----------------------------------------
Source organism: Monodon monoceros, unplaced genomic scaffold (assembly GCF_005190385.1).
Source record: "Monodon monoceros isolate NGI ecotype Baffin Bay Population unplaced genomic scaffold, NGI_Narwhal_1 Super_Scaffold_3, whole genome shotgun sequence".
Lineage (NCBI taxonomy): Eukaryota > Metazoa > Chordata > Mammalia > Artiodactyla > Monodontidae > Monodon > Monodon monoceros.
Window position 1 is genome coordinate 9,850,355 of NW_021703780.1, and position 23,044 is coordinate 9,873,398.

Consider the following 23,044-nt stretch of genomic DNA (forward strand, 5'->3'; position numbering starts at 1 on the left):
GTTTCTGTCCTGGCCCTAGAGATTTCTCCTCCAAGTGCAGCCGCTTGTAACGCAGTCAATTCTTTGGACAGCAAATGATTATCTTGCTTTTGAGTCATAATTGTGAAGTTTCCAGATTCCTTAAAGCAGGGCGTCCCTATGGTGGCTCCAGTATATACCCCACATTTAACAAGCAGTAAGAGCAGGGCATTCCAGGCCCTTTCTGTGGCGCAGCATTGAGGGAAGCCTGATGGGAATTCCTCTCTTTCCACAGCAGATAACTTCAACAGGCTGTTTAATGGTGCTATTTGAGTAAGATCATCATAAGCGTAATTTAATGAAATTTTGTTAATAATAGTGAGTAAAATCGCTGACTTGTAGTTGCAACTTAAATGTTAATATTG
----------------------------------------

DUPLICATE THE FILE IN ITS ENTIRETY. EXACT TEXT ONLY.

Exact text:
Source organism: Monodon monoceros, unplaced genomic scaffold (assembly GCF_005190385.1).
Source record: "Monodon monoceros isolate NGI ecotype Baffin Bay Population unplaced genomic scaffold, NGI_Narwhal_1 Super_Scaffold_3, whole genome shotgun sequence".
Lineage (NCBI taxonomy): Eukaryota > Metazoa > Chordata > Mammalia > Artiodactyla > Monodontidae > Monodon > Monodon monoceros.
Window position 1 is genome coordinate 9,850,355 of NW_021703780.1, and position 23,044 is coordinate 9,873,398.

Consider the following 23,044-nt stretch of genomic DNA (forward strand, 5'->3'; position numbering starts at 1 on the left):
GTTTCTGTCCTGGCCCTAGAGATTTCTCCTCCAAGTGCAGCCGCTTGTAACGCAGTCAATTCTTTGGACAGCAAATGATTATCTTGCTTTTGAGTCATAATTGTGAAGTTTCCAGATTCCTTAAAGCAGGGCGTCCCTATGGTGGCTCCAGTATATACCCCACATTTAACAAGCAGTAAGAGCAGGGCATTCCAGGCCCTTTCTGTGGCGCAGCATTGAGGGAAGCCTGATGGGAATTCCTCTCTTTCCACAGCAGATAACTTCAACAGGCTGTTTAATGGTGCTATTTGAGTAAGATCATCATAAGCGTAATTTAATGAAATTTTGTTAATAATAGTGAGTAAAATCGCTGACTTGTAGTTGCAACTTAAATGTTAATATTG